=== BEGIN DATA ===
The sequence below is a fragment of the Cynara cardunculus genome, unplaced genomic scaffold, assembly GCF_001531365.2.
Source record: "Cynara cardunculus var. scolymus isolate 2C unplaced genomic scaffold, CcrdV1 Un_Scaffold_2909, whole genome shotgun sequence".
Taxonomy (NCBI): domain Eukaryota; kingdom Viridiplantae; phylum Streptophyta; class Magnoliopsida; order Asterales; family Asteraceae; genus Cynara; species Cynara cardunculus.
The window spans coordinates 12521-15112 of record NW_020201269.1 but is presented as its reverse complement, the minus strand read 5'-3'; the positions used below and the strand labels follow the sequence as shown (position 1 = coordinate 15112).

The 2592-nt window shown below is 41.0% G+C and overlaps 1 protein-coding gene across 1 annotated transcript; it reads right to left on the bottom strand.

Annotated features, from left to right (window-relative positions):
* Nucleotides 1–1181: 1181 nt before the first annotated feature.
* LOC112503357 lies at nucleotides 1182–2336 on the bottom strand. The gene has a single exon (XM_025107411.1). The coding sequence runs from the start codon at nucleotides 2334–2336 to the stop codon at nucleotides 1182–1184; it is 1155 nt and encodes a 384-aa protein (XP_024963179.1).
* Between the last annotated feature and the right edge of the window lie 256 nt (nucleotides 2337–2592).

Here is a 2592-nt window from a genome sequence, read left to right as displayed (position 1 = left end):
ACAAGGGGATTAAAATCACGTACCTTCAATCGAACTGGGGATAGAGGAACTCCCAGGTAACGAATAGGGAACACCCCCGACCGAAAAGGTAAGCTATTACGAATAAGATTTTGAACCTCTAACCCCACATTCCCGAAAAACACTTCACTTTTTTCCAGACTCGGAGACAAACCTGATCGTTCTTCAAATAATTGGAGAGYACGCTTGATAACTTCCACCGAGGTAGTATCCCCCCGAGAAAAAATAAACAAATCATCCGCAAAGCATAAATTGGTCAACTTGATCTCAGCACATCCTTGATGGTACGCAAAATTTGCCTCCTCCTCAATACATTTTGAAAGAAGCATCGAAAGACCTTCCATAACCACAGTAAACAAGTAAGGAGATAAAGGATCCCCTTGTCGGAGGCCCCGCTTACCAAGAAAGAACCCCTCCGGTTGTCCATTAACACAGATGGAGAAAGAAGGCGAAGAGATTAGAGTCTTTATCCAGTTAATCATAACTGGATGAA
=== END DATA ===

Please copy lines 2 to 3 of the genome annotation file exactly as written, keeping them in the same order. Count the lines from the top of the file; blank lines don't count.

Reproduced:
Source record: "Cynara cardunculus var. scolymus isolate 2C unplaced genomic scaffold, CcrdV1 Un_Scaffold_2909, whole genome shotgun sequence".
Taxonomy (NCBI): domain Eukaryota; kingdom Viridiplantae; phylum Streptophyta; class Magnoliopsida; order Asterales; family Asteraceae; genus Cynara; species Cynara cardunculus.